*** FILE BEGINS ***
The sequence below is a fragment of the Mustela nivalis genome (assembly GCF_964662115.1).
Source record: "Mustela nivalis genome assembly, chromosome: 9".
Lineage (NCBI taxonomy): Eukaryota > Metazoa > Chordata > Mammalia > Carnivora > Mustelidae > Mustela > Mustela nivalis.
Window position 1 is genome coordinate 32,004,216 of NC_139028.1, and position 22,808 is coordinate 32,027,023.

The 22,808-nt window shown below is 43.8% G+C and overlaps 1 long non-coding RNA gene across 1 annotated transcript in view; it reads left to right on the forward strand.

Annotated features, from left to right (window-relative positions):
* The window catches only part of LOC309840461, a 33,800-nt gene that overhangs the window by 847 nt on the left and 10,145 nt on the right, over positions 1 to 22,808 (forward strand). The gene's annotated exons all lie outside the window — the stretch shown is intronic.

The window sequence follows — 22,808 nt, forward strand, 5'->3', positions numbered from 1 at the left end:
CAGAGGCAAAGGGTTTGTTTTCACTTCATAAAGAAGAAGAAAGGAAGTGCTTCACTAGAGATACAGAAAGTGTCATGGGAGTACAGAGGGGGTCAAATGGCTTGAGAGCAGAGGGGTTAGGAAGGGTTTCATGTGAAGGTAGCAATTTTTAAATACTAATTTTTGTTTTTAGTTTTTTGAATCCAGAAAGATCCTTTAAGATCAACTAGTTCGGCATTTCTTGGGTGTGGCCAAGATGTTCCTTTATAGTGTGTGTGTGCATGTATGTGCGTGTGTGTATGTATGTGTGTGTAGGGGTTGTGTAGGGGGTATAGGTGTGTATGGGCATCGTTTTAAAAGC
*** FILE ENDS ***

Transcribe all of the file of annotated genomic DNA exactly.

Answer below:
The sequence below is a fragment of the Mustela nivalis genome (assembly GCF_964662115.1).
Source record: "Mustela nivalis genome assembly, chromosome: 9".
Lineage (NCBI taxonomy): Eukaryota > Metazoa > Chordata > Mammalia > Carnivora > Mustelidae > Mustela > Mustela nivalis.
Window position 1 is genome coordinate 32,004,216 of NC_139028.1, and position 22,808 is coordinate 32,027,023.

The 22,808-nt window shown below is 43.8% G+C and overlaps 1 long non-coding RNA gene across 1 annotated transcript in view; it reads left to right on the forward strand.

Annotated features, from left to right (window-relative positions):
* The window catches only part of LOC309840461, a 33,800-nt gene that overhangs the window by 847 nt on the left and 10,145 nt on the right, over positions 1 to 22,808 (forward strand). The gene's annotated exons all lie outside the window — the stretch shown is intronic.

The window sequence follows — 22,808 nt, forward strand, 5'->3', positions numbered from 1 at the left end:
CAGAGGCAAAGGGTTTGTTTTCACTTCATAAAGAAGAAGAAAGGAAGTGCTTCACTAGAGATACAGAAAGTGTCATGGGAGTACAGAGGGGGTCAAATGGCTTGAGAGCAGAGGGGTTAGGAAGGGTTTCATGTGAAGGTAGCAATTTTTAAATACTAATTTTTGTTTTTAGTTTTTTGAATCCAGAAAGATCCTTTAAGATCAACTAGTTCGGCATTTCTTGGGTGTGGCCAAGATGTTCCTTTATAGTGTGTGTGTGCATGTATGTGCGTGTGTGTATGTATGTGTGTGTAGGGGTTGTGTAGGGGGTATAGGTGTGTATGGGCATCGTTTTAAAAGC